The Third Dynasty of Ur came to preeminent power in Mesopotamia after several centuries of Akkadian and Gutian kings. It controlled the cities of Isin, Larsa and Eshnunna and extended as far north as the Jezira.
One theory is that Ur-Nammu (originally a general) founded the dynasty. In this line of thinking, he had supplanted the king of Uruk, Utu-hengal, who himself had unseated the Gutian king Tirigan. The Sumerian king list tells us that Utu-hengal reigned for seven years, although the list itself is not to be taken literally as a historical source. This has been the most traditional way of thinking about the rise of Ur III, but other archaeological and documentary evidence has been found that sheds some new light on the situation.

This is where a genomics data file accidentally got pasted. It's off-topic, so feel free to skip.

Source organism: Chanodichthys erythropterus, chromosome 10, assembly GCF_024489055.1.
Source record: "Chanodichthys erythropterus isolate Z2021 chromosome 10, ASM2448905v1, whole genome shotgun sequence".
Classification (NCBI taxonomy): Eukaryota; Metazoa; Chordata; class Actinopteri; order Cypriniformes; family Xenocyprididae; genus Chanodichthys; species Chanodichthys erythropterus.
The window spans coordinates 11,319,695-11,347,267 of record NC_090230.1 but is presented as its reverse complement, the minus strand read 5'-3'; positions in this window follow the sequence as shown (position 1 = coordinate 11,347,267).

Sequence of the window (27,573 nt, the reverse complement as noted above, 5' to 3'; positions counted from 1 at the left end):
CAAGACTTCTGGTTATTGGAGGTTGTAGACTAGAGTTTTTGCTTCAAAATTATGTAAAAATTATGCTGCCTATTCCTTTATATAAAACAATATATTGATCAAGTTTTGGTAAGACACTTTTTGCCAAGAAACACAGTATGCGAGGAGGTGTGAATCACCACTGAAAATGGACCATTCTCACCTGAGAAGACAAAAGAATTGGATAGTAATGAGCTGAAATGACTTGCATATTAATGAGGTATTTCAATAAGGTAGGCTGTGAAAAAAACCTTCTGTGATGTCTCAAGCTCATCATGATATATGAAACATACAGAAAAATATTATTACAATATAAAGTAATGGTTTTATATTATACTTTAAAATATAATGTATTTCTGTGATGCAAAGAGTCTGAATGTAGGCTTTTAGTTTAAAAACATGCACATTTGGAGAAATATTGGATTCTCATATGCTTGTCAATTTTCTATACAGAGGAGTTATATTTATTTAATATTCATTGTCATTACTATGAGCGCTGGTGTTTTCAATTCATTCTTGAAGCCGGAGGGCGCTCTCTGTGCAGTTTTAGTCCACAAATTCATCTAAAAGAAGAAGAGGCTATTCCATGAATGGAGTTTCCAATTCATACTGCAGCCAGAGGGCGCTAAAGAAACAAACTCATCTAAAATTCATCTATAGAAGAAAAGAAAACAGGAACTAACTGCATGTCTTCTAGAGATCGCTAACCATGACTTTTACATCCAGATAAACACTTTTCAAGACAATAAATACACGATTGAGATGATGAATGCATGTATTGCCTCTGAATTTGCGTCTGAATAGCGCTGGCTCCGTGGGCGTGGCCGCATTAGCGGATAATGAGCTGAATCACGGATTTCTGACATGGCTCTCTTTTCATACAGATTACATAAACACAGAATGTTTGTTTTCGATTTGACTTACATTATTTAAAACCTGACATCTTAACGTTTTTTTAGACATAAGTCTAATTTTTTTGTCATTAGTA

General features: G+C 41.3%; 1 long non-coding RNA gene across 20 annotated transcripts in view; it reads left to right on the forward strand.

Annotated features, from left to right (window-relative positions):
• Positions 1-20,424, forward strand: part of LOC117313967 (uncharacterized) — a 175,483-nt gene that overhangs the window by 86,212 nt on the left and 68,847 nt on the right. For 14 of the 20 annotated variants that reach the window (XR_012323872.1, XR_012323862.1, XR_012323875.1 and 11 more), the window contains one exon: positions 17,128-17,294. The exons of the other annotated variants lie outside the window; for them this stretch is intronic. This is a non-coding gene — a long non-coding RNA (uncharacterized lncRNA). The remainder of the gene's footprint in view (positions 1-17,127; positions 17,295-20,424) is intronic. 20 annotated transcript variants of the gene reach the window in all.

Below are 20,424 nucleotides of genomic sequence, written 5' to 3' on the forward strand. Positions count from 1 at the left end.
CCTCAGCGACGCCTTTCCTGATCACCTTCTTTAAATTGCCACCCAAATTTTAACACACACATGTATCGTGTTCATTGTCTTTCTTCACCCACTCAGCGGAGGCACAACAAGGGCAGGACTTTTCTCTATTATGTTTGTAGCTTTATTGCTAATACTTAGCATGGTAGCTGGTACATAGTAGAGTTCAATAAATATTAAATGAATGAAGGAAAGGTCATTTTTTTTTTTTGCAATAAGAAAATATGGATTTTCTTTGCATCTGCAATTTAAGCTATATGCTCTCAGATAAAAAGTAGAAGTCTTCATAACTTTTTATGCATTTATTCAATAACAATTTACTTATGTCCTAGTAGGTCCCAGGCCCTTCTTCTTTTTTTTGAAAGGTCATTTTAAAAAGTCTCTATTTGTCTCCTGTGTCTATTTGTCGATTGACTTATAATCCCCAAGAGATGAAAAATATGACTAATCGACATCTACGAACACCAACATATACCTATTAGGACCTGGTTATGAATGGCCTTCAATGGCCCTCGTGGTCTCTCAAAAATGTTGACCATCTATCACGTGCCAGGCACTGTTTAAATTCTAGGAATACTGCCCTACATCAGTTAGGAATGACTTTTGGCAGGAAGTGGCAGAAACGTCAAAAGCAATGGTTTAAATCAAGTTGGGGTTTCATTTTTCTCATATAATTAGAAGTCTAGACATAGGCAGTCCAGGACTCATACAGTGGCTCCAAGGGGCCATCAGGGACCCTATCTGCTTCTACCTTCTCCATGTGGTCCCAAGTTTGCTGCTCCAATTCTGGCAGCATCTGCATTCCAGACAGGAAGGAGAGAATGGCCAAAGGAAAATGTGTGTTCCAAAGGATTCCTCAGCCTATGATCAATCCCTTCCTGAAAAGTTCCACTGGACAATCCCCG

In another theory that is gaining prominence, Utu-hengal ruled Uruk while Ur-Nammu was his governor. There are two stelae discovered in Ur that include this detail in an inscription about Ur-Nammu's life. Harkening back to the first theory, some scholars theorize that Ur-Nammu led a revolt against Utu-hengal, deposed him, and gained control of the region through force.
Another theory, however, is that Ur-Nammu was a close relative to Utu-hengal, and the latter had asked the former to rule over the city of Ur in his name. After four years of ruling in Ur, Ur-Nammu rose to prominence as a warrior-king when he crushed the ruler of Lagash in battle, killing the king himself. After this battle, Ur-Nammu seems to have earned the title 'king of Sumer and Agade.'